For those of you who haven't been paying the sort of attention that clinical psychiatrists write papers about, i.e., presumably the majority of you, there's been some interesting discussion taking place on my post, from some weeks back, on the limitations of socially generated knowledge. Some of the comments, well, don't require much comment. But I've been pleased with the tenor of the back-and-forth between me and PaperGhost. (It was this post, in response to mine, that got much of the discussion going.) So I thought I'd elevate my latest response to the level of full-fledged post, in the search for some common ground between us. Perhaps somewhat surprisingly, there seems to be more of it than either of us might have thought at the beginning of the exchange.
Do you think most people out there download scanner / removal tools purely to get rid of Zango, or to get rid of the nameless wonder that's hooked into the browser, dumped fifteen EXEs in the System32 folder and started firing spam about penis extensions to old women in Canada? To me, these people are mostly doing it for the latter, and of course in the grand scheme of things, they might have picked up Zango somewhere and decided they might not want it anymore and hose that too.
This is a good point. Unless they're encouraged to do so (perhaps even by some well-meaning but inaccurate forum posting), it seems unlikely to me that most people would purchase a scanning app to get rid of Zango. Hopefully, our unavoidable "plain language disclosure" during the download process, the icon in their system tray and logo in the toolbar, the notification message that we show upon completion of the install and every 90 days thereafter, and our entry in Add/Remove Programs, and the links in our always-labeled ads, all give people enough information about how to uninstall Zango quickly and easily on their own, if they no longer want our software.
I do continue to have a beef with the failure of some anti-spyware applications to be accurate. I've seen a number of instances where an application will claim that Zango is installed when we're not, or will incorrectly identify Zango as some egregious piece of malware. Those are sometimes understandable bugs, fixed as soon as we point them out, but I'm not sure I can understand why some companies insist on calling us "spyware" or "malware". If Zango, with all the practices, procedures and technology that we've implemented, can in any sense be considered spyware, the term has lost all meaning. My sense is that the term is simply being paraded around for its pejorative impact: draw your own conclusions.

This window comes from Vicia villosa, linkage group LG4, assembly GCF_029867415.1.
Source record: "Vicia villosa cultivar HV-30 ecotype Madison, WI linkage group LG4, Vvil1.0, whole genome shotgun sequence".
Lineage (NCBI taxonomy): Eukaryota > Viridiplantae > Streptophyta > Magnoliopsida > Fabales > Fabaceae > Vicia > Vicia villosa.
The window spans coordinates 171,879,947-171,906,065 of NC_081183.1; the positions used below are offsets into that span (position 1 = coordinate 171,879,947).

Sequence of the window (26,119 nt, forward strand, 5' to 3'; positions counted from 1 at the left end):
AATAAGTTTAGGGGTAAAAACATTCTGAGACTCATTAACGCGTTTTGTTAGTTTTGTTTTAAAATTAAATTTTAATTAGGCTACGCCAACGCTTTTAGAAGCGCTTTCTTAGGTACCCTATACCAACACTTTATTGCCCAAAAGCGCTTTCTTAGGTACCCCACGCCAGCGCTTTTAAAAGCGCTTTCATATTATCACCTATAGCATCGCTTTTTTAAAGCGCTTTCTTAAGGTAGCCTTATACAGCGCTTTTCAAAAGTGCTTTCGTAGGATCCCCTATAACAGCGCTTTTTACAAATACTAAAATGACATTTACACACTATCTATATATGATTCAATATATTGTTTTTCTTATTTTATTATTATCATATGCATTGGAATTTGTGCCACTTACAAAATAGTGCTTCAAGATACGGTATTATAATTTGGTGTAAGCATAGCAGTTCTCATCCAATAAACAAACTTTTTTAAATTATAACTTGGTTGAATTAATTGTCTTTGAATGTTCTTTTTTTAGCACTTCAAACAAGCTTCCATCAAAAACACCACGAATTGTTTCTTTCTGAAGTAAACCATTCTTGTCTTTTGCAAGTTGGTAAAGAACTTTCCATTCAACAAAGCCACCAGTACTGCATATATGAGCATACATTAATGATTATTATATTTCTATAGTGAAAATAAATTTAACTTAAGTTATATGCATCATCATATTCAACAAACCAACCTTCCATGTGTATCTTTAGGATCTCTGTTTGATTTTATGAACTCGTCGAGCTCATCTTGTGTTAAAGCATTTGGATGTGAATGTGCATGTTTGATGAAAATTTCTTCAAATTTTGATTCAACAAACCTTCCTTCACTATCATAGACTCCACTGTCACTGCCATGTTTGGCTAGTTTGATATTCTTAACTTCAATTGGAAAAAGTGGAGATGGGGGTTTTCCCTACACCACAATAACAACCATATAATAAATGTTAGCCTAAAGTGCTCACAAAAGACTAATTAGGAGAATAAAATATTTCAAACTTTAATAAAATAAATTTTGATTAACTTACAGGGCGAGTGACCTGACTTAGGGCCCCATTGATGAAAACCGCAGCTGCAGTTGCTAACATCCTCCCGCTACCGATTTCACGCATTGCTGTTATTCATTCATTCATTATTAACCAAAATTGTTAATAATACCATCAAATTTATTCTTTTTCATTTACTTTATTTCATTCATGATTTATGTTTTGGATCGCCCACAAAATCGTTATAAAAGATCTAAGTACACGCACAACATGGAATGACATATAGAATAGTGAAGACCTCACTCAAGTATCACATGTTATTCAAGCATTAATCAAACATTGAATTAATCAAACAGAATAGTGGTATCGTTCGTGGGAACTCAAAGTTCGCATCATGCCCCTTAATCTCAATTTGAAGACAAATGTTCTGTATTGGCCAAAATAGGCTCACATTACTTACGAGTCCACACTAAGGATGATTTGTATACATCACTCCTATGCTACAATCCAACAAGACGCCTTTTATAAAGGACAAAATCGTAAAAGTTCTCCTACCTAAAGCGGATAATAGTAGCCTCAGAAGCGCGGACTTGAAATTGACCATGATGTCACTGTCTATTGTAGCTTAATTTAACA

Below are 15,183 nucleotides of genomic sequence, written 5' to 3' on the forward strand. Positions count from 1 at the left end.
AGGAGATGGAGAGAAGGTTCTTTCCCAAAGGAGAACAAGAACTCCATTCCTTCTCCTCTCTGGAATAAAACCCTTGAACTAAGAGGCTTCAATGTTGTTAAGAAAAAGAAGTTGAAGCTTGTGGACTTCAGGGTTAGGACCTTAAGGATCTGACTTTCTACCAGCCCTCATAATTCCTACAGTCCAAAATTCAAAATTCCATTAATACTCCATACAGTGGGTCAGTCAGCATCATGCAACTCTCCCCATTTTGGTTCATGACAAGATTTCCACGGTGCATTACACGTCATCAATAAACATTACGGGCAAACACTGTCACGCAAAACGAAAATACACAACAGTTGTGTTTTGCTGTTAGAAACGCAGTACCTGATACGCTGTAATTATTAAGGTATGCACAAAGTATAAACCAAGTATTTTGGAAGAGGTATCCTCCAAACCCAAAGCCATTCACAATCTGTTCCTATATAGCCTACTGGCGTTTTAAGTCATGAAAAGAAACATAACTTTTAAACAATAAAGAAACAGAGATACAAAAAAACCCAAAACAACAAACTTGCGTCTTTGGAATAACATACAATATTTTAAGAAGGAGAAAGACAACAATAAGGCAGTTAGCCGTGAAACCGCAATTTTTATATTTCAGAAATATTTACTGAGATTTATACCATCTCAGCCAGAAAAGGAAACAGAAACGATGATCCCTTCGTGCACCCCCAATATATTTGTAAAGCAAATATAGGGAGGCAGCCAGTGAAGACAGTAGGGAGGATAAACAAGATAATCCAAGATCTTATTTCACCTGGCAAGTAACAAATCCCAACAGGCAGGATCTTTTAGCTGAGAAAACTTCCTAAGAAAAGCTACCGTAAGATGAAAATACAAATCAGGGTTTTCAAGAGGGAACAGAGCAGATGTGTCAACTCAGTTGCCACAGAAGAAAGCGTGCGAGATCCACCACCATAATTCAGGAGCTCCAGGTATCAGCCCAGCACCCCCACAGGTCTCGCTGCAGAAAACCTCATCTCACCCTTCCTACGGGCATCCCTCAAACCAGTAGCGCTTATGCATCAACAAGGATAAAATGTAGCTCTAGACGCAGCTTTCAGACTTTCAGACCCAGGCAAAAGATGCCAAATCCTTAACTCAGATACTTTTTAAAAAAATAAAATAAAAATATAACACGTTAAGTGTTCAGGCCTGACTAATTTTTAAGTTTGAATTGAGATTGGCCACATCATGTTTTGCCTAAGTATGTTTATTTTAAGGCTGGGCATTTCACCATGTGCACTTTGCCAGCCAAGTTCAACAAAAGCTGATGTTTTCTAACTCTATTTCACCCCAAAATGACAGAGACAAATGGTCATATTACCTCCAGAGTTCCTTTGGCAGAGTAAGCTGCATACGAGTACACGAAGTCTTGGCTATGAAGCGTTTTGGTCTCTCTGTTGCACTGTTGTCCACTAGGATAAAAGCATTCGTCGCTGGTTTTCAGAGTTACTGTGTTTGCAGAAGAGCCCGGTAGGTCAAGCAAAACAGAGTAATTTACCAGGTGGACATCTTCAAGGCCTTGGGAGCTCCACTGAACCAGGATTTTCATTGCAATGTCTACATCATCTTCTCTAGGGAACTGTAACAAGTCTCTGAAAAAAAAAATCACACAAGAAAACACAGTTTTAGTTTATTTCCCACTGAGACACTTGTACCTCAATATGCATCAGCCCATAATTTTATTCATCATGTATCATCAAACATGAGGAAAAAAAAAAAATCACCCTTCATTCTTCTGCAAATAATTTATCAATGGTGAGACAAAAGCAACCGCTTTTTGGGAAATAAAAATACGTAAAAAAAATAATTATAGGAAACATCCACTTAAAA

I should emphasize this, though: I'm fully in agreement that security applications in general provide a valuable service. I'm embarrassed to admit that over the last 10 years, I've twice been tricked into executing malware of some flavor or other, and I was quite grateful for the various utilities that helped me clean up afterwards. I'm a reasonably technical and suspicious fellow, so if I can get taken in, there's not a lot of hope for my 90-year-old Grandma, out on her own. She's a sharp lady, but not nearly suspicious enough.
I've said often that I'm not overly concerned about the security implications of having Zango on a PC - really, there are bigger fish to fry and nastier things out there to worry about nowadays. The thing that's always made me stand guard on Zango, and quite likely other researchers too, is that the danger hasn't really come from your own application, but the super dubious affiliates you've ended up partnering with in the past.
I agree (more common ground!) that we made some real mistakes there, back in the day. We've legitimately taken some grief for those mistakes – the $3MM fine we're paying to the FTC being just the most obvious example. We signed the FTC consent agreement, and are paying that fine, because we really did fail to police our distribution network properly. We screwed up, no two ways about it.
As financially painful and humbling as the $3 million FTC fine was (as is), it is frankly small potatoes compared to the additional costs associated with our distribution policing issues. For example, we’ve spent millions of dollars more in enhancements to our technology and business practices. The instinct of self preservation, if nothing else, has given Zango quite an incentive to keep its practices and partnerships as whistle-clean as possible.
I do appreciate that PaperGhost added the qualifier “in the past.” We’ve worked hard to clean up our distribution channel and I think that hard work has shown results.
[I]n terms of the screwball affiliate installs of old, if they're not happening, I (and probably many others) don't need to be writing about you and can devote our time to worrying about the rising trade in extremely dubious Adware vendors in China, the Korean hackers teaming up with crackers from the States and the never ending stream of kiddy pr0n groups coming out of Russia.
I would honestly be happy if I never had to write about Zango ever again, and I'm guessing you would be too J.
Amen! I think we've got some fairly substantial common ground here. J